and they don't like what they found. Not much to add to this one, it speaks volumes by itself.
Judge orders Pinnacol to comply with CORA on golf trip
Joseph Boven | August 20, 2010
After suing KMGH Channel 7 to block a Colorado Open Records Act (CORA) inquiry into expenses related to an “extravagant” golf trip to Pebble Beach, Calif., Pinnacol Assurance was told Thursday by a Denver District Court judge that the state workers’ compensation giant should adhere to the same CORA requirements as any other public entity.
“This is the right decision under the law and the right decision for the people of Colorado,” said Sen. Morgan Carroll, D-Aurora, who testified before the court Thursday. “If we learned anything over the past year, it is that Pinnacol needs to answer to injured workers, to the businesses it serves, and to taxpayers about how it does business, just like any governmental agency. I’m glad the courts agreed.”
Carroll serves on the Legislative Audit Committee that released Pinnacol’s financial and performance audit in June. That report found numerous faults with Pinnacol’s procedures and practices.
At the time of the audit release, Sen. Dave Schultheis, R-Colorado Springs, was incensed by what he saw as poor business practices. … Link to the rest of the story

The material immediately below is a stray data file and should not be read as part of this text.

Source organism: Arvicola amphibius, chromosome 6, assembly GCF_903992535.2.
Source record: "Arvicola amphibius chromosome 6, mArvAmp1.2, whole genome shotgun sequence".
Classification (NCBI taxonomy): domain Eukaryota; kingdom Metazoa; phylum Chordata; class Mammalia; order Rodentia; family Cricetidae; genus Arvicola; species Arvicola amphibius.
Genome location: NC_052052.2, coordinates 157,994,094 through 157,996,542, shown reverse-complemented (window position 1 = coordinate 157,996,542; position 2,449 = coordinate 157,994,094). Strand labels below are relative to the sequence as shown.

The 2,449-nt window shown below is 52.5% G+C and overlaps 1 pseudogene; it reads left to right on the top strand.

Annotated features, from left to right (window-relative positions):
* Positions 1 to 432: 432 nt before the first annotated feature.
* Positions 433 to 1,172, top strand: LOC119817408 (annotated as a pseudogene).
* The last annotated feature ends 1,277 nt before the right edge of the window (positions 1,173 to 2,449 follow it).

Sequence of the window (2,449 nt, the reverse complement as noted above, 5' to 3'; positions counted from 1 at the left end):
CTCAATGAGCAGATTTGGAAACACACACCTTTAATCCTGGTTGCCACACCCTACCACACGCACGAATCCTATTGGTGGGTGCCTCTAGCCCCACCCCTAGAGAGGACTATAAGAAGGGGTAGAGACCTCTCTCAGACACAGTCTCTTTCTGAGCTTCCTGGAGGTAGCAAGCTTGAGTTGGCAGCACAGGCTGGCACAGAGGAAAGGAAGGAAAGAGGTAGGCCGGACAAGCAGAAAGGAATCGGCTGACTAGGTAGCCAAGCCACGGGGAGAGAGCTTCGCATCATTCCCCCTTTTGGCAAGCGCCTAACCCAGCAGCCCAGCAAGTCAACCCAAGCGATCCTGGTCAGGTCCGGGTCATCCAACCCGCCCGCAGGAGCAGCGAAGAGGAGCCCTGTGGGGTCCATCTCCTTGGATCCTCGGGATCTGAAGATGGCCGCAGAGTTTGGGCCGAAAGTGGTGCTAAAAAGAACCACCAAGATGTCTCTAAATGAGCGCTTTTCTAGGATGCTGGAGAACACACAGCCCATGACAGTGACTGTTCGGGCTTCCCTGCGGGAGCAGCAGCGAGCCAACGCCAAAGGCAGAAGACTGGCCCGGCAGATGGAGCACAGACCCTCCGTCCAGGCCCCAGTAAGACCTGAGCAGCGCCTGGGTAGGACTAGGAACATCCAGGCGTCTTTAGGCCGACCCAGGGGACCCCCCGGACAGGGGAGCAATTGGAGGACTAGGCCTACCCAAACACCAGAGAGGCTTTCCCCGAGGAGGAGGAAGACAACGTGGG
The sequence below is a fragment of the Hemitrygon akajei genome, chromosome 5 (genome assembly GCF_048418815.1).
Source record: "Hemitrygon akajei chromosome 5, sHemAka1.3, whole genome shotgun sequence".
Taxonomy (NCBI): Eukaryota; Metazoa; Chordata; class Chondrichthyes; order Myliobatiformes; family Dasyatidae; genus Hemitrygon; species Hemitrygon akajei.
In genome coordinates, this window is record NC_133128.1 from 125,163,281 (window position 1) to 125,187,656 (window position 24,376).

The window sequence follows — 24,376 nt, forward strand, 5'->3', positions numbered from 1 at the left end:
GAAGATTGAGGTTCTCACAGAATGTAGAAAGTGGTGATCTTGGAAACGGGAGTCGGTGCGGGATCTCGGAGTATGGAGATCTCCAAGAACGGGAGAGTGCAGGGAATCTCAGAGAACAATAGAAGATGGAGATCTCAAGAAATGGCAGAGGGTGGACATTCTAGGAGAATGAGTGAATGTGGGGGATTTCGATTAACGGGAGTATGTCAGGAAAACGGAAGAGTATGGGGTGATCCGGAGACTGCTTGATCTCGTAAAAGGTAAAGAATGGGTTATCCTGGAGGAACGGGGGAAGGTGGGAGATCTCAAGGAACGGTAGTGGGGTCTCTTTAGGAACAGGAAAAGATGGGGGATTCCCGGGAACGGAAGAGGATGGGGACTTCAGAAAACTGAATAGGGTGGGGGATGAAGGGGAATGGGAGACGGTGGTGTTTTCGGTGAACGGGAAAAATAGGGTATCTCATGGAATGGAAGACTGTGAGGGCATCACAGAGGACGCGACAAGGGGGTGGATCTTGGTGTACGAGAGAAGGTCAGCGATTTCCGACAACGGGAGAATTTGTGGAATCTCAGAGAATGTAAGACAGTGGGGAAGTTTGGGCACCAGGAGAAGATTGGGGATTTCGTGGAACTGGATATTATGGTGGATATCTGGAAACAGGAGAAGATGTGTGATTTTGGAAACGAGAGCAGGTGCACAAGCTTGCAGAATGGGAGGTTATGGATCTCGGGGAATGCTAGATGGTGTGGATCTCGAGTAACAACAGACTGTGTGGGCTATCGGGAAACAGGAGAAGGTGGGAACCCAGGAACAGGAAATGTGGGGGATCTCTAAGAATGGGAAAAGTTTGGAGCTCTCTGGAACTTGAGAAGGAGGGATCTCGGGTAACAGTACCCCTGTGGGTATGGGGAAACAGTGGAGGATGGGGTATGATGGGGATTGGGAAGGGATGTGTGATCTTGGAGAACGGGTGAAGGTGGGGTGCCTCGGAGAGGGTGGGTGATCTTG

More pain lined up for big-spending Pinnacol Assurance execs
John Tomasic | March 14, 2011
Dr. Horiagon reviews CORA results: Pinnacol Assurance
Oct 1, 2015 | Tom Horiagon MD MOccH
The results of the CORA inquiry made of Pinnacol Assurance last August have some interesting contents:
1. A 5 year record of medical expenditures that will need some collapsing of treatment categories in order to show much useful (stay tuned).
2. A record of the Pinnacol Board meeting minutes for the past year which is nearly content-free. Conspicuously absent are any actions on the recommendations of the 2010 State Auditor performance review that address worker health, safety, or treatment satisfaction. No record of any labor or medical perspective exists in these minutes of the Board meetings.
3. Over the past 5 years, Pinnacol Assurance spent about $5.5 million annually on "external investigations", $2.5 million annually on respondent Independent Medical Examinations (IME’s) and special reports, a little under $2 million annually on WC164 form fees, and vast sums (that will simply take some time to tabulate) on public relations, crisis communication, advertising, and marketing.
4. Pinnacol Assurance refuses to disclose what it pays for legal consultants as an overall category and I have asked the State Auditor to help obtain this information.
5. Pinnacol Assurance states that they have "thousands" of pages of documents that refer to me in some fashion but want another $1000 to disclose that information. Some of it details my interactions with Colorado state legislators.
There is quite a lot of work to do with cleaning up this data set and making stronger conclusions but it looks to be a worthwhile endeavor because of the insights into the medical payment practices of a Colorado workers compensation insurer of this size.